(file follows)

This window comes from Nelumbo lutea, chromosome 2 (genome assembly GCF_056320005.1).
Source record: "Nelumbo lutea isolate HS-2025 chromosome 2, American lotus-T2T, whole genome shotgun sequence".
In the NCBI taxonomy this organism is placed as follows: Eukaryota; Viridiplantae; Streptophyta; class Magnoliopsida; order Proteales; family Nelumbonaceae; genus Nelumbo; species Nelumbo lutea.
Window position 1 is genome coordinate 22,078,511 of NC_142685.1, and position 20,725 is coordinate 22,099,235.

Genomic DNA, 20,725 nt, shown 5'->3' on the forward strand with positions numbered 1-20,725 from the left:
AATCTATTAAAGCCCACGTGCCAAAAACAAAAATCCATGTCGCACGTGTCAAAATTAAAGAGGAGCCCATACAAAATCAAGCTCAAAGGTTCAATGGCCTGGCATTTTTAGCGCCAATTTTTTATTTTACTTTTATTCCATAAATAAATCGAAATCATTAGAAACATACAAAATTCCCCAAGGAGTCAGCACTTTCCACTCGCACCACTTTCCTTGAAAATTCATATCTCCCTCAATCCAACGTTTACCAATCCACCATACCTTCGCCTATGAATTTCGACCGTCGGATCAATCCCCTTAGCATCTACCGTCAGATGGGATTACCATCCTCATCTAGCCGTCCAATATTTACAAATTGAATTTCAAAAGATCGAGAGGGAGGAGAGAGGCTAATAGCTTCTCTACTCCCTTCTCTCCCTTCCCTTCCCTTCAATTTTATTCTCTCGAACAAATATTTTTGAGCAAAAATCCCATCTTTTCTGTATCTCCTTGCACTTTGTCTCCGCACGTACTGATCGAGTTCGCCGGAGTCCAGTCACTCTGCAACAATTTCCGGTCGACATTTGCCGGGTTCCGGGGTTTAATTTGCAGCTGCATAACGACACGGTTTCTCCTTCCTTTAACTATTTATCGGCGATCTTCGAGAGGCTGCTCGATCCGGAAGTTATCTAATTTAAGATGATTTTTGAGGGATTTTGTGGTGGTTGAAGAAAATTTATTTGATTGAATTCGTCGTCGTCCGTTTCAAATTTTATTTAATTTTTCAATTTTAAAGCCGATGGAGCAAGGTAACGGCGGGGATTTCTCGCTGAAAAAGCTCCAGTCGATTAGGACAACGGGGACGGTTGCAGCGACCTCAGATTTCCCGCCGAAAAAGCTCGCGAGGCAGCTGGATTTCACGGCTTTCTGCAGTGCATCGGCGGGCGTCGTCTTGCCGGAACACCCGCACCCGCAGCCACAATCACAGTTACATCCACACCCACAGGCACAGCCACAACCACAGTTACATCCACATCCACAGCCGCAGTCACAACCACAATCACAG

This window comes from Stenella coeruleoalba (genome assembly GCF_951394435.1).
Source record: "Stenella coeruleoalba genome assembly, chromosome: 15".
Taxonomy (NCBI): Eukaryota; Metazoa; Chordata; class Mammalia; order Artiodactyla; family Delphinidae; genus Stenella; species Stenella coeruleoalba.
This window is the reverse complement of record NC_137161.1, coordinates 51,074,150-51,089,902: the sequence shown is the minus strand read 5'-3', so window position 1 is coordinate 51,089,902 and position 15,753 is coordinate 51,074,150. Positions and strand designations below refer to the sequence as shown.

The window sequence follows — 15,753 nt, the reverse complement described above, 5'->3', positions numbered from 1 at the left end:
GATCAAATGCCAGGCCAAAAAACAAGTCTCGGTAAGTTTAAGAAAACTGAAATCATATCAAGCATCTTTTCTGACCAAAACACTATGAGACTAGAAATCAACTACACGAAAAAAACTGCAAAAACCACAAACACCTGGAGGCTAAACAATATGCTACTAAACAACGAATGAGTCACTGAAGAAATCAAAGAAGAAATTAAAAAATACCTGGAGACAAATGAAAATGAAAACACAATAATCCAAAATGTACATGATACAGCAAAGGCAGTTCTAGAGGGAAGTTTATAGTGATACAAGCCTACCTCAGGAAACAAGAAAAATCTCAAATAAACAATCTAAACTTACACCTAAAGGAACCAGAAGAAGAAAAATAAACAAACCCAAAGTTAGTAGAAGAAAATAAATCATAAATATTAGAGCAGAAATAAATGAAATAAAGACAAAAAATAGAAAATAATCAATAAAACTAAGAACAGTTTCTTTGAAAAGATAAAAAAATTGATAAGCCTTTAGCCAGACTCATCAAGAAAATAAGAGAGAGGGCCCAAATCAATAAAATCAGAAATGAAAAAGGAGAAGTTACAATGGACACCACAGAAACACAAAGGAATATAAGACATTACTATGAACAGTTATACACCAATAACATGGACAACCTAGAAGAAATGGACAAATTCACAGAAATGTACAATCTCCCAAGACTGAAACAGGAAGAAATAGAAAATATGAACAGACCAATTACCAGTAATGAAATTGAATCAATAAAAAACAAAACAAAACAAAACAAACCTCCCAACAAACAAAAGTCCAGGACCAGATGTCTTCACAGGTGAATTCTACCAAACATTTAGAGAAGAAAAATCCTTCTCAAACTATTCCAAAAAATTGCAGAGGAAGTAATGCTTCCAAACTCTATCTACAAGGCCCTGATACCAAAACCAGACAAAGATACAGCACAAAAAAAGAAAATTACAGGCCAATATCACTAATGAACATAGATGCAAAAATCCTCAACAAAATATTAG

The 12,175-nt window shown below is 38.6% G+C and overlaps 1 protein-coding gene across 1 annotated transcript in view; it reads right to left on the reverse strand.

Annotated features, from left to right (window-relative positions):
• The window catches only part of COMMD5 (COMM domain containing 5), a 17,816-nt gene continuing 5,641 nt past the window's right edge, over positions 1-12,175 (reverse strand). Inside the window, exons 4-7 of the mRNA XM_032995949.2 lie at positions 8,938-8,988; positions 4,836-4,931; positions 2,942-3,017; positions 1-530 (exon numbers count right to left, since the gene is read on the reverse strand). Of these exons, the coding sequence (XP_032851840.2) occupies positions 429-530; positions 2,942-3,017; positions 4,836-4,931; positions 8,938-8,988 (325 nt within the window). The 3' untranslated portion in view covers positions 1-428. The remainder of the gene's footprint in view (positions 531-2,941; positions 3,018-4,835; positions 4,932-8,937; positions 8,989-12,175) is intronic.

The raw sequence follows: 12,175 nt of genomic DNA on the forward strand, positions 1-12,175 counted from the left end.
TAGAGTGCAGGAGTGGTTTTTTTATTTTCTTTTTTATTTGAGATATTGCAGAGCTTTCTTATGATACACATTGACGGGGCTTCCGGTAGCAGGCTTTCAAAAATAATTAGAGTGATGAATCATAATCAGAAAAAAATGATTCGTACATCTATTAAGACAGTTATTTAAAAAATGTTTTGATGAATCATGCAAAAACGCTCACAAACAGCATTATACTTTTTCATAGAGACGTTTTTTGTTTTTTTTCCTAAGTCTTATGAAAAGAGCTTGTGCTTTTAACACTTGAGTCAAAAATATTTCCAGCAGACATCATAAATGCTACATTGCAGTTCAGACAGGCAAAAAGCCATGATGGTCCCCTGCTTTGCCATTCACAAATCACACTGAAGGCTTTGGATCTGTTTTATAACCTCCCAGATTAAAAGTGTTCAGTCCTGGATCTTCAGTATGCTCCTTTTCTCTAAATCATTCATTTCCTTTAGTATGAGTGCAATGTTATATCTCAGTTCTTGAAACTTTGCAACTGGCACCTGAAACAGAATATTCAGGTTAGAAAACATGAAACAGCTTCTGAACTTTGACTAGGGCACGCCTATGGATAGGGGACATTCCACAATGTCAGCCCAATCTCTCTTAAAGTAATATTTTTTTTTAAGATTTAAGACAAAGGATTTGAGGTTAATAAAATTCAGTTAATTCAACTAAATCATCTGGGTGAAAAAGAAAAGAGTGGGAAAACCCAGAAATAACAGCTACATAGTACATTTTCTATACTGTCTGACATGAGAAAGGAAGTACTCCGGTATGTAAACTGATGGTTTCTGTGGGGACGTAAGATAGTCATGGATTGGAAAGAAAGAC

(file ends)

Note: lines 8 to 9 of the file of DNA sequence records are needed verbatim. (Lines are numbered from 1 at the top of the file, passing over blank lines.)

Source record: "Stenella coeruleoalba genome assembly, chromosome: 15".
Taxonomy (NCBI): Eukaryota; Metazoa; Chordata; class Mammalia; order Artiodactyla; family Delphinidae; genus Stenella; species Stenella coeruleoalba.